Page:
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Cadmium plating – an introduction

Companies operating in the surface engineering industry have a raft of legislation to navigate to enable them to carry out their day-to-day activities. Operators carrying out cadmium plating face a wide-range of issues in respect of complying with the latest environmental and health and safety regulations.

Plating for industrial applications has been carried out for over a century. However, it is now used widely for component parts in modern technology. With a robust and versatile coating, cadmium plating has many applications in various fields of industry such as aerospace, defence, electronics and automotive. It is also employed in offshore projects due to its suitability for use in the harsh salt-water environments.

Integrated Pollution Prevention and Control (IPPC) Regulations

Although suitable for many applications, some of the substances used in cadmium plating are very toxic and its use in the UK is governed by the Integrated Pollution Prevention and Control (IPPC) regulations. Fumes, which are hazardous to health, can be produced during welding or heating components plated with cadmium. Companies are obligated to provide operatives with the correct respiratory equipment, and suitable ventilation is also essential. Because of its toxicity, gold is often used as an alternative to cadmium because it shares many of the same properties.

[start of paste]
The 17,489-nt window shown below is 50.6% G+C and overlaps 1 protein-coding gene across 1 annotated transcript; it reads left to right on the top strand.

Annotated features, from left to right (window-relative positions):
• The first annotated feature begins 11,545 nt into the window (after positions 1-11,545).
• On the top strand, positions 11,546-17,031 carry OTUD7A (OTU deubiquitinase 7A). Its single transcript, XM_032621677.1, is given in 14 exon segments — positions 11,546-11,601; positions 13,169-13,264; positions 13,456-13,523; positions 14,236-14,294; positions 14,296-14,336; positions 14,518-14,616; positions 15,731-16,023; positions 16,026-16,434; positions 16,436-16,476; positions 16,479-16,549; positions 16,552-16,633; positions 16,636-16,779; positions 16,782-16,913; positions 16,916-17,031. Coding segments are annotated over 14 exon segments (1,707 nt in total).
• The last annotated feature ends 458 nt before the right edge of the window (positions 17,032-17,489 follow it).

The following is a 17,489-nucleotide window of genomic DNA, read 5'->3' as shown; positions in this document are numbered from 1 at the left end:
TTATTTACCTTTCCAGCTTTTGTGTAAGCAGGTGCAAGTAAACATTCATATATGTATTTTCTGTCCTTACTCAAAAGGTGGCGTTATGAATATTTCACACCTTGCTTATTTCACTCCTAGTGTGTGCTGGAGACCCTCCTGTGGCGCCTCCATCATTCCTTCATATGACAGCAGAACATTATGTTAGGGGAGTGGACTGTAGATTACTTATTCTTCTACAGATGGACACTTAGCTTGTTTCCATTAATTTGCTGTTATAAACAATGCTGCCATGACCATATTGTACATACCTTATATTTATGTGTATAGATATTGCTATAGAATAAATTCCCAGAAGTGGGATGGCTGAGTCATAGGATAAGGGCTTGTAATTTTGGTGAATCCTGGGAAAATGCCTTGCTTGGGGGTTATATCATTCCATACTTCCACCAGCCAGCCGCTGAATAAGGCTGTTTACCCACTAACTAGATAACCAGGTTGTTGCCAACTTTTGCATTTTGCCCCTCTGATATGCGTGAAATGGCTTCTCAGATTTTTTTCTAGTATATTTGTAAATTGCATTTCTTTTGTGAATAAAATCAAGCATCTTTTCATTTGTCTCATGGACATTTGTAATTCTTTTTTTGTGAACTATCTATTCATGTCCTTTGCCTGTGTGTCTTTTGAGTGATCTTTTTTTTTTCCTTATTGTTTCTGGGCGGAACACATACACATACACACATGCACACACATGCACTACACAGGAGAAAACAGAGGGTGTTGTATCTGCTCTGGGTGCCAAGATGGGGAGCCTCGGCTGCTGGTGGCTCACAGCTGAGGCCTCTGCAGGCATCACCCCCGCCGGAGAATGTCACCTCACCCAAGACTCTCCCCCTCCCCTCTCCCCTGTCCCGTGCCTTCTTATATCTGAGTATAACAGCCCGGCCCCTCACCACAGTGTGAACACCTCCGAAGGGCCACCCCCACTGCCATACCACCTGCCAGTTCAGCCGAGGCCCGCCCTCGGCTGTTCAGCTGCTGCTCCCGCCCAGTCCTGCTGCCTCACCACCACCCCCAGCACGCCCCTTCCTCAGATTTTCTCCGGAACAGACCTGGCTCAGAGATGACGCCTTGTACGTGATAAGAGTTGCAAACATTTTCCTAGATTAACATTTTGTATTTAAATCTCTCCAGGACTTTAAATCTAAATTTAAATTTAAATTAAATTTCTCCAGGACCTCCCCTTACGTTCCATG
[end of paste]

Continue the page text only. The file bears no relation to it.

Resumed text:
Putting environmental concerns aside, cadmium plating has many technical advantages, including:

· Excellent corrosion resistance

· Resistant to mould and bacteria growth

· Low electrical resistance and exceptional conductivity

· Favourable galvanic compatibility with aluminium

· Natural lubricity giving good anti-galling and low-friction properties

· Superior solderability

· Acts as a good bonding surface for adhesives

· Works well as a paint base

· Can be used on many substrates such as steel, iron, copper, brass and aluminium

The Surface Engineering Association (SEA) is a trade association helping companies understand the environmental regulations affecting the industry. It understands the many areas of legislation which have an impact on the day-to-day activities of its members.

To find out more about the use of cadmium plating, the IPPC regulations or would like to know how to become an SEA member, please browse our website, or contact info@sea.org.

 

 

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